You have just bought your gorgeous old farmhouse in the south of France and all it needs is some renovation and TLC and it will become the home of your dreams! A word of caution! It is often all too easy to become wrapped up in your optimistic hopes and dreams and not spend enough time planning the renovation and ensuring that enough finance is in place for the project to be completed. The last thing you want is to buy that perfect renovation project only to find two years down the line that the roof is still leaking because you haven’t the money to fix it as you spent it elsewhere!
Unlike in England where it is standard practice to send in a chartered surveyor before you buy a property who can estimate the various costs of building repairs; this is not the case in France. You will need to ask a local builder, architect or a British chartered surveyor in France to check the structural state of the building and estimate what the repair costs will be before you buy. You should then add at least 25% for any hidden extras that the architect/surveyor may have missed. It is also very important that you are realistic about the time frame in which your house will be ready to move into. A job that you might expect to take six months in England will probably take a few months longer in France especially if you don’t speak the language as it will take some time to find builders who come recommended and whose work you approve of.
Once you have bought your quaint but dilapidated farmhouse in the south of France which you have chosen for its laid back atmosphere then don’t be surprised when your tradesmen adopt the same attitude in their work regime. You will have to keep on top of them at all times to ensure that the work is completed on schedule and that everyone is synchronised: if for example the electrician is booked to rewire the house within a certain time frame and he is delayed or does not turn up then other jobs such as plastering that follow will also have to be delayed and rescheduled. This rescheduling may not be possible for some weeks which could in turn put other jobs behind schedule- patience is something that you will have to learn to embrace!
For instance an English couple that relocated to the Rhone-Alps region in the south of France found that their project actually took two years rather than one year as predicted and spent the first few months cooking with camping gas and portable cooker while the kitchen was being built- so be prepared to rough it a little during your adventure! Not that it’s a bad thing: it can actually be very enjoyable cooking and eating in the great outdoors after a hard days work watching the beginnings of your project slowly become the home of your dreams. This particular couple actually spent the first few weeks living with their neighbours rather than staying in a hotel while the house was unlivable. The two of them simply went over to say hello and in a great gesture which you would find hard to come across in any part of the world, they were invited to stay for as long as they needed even though just moments before they were complete strangers!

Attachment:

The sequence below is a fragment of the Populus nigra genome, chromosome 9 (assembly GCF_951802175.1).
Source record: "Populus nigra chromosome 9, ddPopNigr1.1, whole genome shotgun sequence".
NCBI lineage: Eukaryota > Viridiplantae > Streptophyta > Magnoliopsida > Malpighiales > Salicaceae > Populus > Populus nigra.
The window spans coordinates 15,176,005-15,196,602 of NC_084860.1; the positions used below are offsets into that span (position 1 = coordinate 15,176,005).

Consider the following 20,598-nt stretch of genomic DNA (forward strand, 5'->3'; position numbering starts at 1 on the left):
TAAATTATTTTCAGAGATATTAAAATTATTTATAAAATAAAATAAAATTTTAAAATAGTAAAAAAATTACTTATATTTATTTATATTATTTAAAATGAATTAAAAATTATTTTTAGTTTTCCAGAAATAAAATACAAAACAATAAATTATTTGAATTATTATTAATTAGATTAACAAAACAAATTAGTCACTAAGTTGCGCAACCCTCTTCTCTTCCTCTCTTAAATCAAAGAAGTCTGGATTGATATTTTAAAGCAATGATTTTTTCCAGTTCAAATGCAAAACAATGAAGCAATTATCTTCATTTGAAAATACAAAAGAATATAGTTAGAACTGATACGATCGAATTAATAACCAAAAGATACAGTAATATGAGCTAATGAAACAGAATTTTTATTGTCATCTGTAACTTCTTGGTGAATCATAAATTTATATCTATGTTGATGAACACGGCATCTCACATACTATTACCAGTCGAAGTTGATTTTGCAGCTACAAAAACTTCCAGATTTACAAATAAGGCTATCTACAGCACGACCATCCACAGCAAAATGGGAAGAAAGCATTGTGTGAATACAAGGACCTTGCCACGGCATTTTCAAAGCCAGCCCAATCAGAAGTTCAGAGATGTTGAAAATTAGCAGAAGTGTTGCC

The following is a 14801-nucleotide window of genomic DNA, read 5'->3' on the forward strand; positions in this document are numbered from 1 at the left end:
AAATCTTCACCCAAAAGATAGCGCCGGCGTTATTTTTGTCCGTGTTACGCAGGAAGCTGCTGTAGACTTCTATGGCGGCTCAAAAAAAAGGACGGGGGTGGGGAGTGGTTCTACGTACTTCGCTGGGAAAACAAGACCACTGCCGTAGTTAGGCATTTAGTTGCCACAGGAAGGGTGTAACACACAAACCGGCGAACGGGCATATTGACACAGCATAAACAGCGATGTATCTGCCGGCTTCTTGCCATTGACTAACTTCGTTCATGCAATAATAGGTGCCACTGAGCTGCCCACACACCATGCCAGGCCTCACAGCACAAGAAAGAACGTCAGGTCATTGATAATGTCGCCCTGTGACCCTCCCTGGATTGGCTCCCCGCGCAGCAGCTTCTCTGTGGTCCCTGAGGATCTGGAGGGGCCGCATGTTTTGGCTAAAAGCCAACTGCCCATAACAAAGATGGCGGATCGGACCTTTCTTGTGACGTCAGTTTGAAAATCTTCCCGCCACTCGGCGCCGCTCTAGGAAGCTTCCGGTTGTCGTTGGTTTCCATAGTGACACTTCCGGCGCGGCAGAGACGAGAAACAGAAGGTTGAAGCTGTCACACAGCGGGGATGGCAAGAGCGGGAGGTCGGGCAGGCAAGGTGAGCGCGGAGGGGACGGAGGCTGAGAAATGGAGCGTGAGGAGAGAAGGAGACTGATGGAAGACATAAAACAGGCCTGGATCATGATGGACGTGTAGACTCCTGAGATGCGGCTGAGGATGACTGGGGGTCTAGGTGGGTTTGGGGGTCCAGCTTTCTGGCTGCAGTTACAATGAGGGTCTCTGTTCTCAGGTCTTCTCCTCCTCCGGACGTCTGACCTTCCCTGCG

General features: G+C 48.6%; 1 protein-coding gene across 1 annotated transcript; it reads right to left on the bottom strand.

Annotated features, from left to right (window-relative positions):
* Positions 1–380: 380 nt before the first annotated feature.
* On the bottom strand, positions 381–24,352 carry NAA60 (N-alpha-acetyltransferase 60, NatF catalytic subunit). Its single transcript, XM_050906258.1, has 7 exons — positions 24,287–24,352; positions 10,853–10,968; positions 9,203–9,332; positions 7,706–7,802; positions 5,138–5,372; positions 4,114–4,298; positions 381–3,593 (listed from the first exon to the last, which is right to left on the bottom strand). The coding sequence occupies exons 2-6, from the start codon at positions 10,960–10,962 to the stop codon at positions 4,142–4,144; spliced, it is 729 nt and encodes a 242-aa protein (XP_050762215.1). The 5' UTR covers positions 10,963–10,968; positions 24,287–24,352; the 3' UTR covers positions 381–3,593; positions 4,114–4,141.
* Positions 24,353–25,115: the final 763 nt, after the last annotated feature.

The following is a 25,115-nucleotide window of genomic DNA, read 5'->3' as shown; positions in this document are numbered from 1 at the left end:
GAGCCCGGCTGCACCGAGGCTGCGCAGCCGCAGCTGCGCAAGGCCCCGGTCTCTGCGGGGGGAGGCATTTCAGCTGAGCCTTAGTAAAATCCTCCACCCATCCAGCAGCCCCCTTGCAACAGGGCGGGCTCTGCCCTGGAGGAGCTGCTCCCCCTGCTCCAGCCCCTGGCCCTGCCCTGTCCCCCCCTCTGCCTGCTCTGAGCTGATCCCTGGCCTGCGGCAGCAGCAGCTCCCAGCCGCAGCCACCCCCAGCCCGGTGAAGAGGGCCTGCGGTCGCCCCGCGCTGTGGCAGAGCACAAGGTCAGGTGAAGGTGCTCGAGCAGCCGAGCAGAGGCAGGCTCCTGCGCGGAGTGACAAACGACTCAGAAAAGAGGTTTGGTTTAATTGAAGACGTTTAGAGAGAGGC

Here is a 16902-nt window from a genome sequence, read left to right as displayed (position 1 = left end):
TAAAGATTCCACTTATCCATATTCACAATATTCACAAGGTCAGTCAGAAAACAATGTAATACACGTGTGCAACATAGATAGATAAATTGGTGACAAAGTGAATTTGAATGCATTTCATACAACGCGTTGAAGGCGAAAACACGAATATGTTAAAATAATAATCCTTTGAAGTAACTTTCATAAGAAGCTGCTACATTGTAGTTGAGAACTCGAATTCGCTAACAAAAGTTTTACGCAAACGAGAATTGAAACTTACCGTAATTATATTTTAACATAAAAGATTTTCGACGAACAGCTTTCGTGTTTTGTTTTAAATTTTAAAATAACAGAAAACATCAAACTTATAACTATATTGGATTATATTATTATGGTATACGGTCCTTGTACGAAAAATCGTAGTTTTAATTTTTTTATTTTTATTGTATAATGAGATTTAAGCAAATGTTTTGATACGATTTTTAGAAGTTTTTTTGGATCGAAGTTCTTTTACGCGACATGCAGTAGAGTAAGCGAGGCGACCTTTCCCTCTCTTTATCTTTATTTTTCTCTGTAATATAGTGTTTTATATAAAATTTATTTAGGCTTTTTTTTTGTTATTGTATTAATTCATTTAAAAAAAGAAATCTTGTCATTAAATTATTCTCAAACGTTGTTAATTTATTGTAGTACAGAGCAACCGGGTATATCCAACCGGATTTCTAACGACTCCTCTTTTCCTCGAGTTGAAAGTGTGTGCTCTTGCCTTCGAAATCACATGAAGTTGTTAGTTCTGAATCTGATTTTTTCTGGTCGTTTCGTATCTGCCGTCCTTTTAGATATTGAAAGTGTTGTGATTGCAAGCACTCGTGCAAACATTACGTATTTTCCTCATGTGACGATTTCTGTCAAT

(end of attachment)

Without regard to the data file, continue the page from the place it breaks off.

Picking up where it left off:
The project was finally completed two years after they first bought the house and regardless of all the headache and hard work they put in if you ask them now they would say they really wouldn’t have done it any differently. The stone farmhouse has become a haven of tranquility and something that they can both be very proud of as every evening when they drink local wine and eat Provencal food in their scented, colourful courtyard they can look up at their house and truly say “We did that”.
About the Author
Nick Dowlatshahi is an expert on the French property market and managing Director of Leapfrog Properties. Leapfrog Properties is a French Property agency which specialises in property sales across France. http://www.leapfrog-properties.com